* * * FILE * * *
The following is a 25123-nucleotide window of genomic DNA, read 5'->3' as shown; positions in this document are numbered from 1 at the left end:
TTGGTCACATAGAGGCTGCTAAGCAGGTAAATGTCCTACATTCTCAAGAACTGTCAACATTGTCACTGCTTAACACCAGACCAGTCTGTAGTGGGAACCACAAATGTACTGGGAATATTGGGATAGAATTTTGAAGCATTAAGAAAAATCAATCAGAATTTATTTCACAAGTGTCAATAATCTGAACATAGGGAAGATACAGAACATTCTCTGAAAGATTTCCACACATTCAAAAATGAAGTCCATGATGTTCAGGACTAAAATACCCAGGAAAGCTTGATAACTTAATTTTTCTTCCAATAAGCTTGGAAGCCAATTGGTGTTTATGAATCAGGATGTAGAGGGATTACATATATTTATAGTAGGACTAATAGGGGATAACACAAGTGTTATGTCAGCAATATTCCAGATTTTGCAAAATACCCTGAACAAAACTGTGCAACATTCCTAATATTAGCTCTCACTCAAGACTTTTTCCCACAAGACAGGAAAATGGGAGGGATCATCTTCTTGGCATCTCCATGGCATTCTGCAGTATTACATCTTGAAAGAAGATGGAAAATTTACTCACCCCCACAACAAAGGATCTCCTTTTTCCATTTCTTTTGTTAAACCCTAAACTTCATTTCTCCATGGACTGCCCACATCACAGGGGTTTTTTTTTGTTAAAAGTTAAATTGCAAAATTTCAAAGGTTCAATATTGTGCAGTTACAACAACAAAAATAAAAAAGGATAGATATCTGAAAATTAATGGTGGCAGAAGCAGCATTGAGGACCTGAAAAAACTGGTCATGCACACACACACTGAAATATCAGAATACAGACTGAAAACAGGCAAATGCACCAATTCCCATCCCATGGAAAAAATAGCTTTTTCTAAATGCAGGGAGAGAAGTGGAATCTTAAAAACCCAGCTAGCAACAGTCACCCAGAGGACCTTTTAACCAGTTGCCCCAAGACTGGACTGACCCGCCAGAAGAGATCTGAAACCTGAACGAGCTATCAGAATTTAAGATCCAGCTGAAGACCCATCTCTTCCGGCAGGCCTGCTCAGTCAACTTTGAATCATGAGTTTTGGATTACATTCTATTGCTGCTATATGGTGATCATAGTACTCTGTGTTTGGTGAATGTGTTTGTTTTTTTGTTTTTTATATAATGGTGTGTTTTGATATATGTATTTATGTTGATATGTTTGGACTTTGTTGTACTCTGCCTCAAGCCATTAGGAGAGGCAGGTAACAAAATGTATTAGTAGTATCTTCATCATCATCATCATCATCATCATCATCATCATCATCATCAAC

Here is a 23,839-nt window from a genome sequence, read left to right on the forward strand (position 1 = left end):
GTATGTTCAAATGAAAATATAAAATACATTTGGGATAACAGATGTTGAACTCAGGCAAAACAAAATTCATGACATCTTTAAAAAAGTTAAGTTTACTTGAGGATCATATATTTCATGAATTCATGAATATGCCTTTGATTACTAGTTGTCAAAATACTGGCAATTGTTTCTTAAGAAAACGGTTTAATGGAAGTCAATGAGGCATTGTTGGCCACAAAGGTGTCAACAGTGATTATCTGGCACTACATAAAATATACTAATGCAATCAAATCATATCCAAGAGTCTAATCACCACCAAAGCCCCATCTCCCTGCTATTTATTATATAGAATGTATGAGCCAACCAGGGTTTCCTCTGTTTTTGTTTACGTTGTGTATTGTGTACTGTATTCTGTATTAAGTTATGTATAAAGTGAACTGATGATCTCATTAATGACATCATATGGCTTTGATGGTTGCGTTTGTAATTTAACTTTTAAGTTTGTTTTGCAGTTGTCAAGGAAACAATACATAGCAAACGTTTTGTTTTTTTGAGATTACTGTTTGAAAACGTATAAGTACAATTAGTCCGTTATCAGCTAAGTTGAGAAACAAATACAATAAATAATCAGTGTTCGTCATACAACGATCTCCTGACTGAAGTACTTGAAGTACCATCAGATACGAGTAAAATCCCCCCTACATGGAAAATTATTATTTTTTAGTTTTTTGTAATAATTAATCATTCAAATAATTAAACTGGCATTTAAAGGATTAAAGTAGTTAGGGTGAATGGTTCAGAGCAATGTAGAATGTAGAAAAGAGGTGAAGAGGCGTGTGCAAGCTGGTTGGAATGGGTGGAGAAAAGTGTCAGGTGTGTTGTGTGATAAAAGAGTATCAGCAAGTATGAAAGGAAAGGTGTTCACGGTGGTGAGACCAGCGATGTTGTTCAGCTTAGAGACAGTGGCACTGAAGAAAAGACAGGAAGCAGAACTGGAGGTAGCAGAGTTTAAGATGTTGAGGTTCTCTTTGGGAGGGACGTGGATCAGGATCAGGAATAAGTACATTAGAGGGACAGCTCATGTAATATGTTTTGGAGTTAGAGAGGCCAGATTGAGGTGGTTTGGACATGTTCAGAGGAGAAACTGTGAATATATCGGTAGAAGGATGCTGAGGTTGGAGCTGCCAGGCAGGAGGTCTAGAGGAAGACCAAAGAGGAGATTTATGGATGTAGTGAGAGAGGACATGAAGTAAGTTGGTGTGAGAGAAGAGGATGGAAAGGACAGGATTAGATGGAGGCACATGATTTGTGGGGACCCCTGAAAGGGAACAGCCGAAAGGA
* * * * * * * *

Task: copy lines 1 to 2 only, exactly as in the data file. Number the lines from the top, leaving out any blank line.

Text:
The following is a 25123-nucleotide window of genomic DNA, read 5'->3' as shown; positions in this document are numbered from 1 at the left end:
TTGGTCACATAGAGGCTGCTAAGCAGGTAAATGTCCTACATTCTCAAGAACTGTCAACATTGTCACTGCTTAACACCAGACCAGTCTGTAGTGGGAACCACAAATGTACTGGGAATATTGGGATAGAATTTTGAAGCATTAAGAAAAATCAATCAGAATTTATTTCACAAGTGTCAATAATCTGAACATAGGGAAGATACAGAACATTCTCTGAAAGATTTCCACACATTCAAAAATGAAGTCCATGATGTTCAGGACTAAAATACCCAGGAAAGCTTGATAACTTAATTTTTCTTCCAATAAGCTTGGAAGCCAATTGGTGTTTATGAATCAGGATGTAGAGGGATTACATATATTTATAGTAGGACTAATAGGGGATAACACAAGTGTTATGTCAGCAATATTCCAGATTTTGCAAAATACCCTGAACAAAACTGTGCAACATTCCTAATATTAGCTCTCACTCAAGACTTTTTCCCACAAGACAGGAAAATGGGAGGGATCATCTTCTTGGCATCTCCATGGCATTCTGCAGTATTACATCTTGAAAGAAGATGGAAAATTTACTCACCCCCACAACAAAGGATCTCCTTTTTCCATTTCTTTTGTTAAACCCTAAACTTCATTTCTCCATGGACTGCCCACATCACAGGGGTTTTTTTTTGTTAAAAGTTAAATTGCAAAATTTCAAAGGTTCAATATTGTGCAGTTACAACAACAAAAATAAAAAAGGATAGATATCTGAAAATTAATGGTGGCAGAAGCAGCATTGAGGACCTGAAAAAACTGGTCATGCACACACACACTGAAATATCAGAATACAGACTGAAAACAGGCAAATGCACCAATTCCCATCCCATGGAAAAAATAGCTTTTTCTAAATGCAGGGAGAGAAGTGGAATCTTAAAAACCCAGCTAGCAACAGTCACCCAGAGGACCTTTTAACCAGTTGCCCCAAGACTGGACTGACCCGCCAGAAGAGATCTGAAACCTGAACGAGCTATCAGAATTTAAGATCCAGCTGAAGACCCATCTCTTCCGGCAGGCCTGCTCAGTCAACTTTGAATCATGAGTTTTGGATTACATTCTATTGCTGCTATATGGTGATCATAGTACTCTGTGTTTGGTGAATGTGTTTGTTTTTTTGTTTTTTATATAATGGTGTGTTTTGATATATGTATTTATGTTGATATGTTTGGACTTTGTTGTACTCTGCCTCAAGCCATTAGGAGAGGCAGGTAACAAAATGTATTAGTAGTATCTTCATCATCATCATCATCATCATCATCATCATCATCATCATCAAC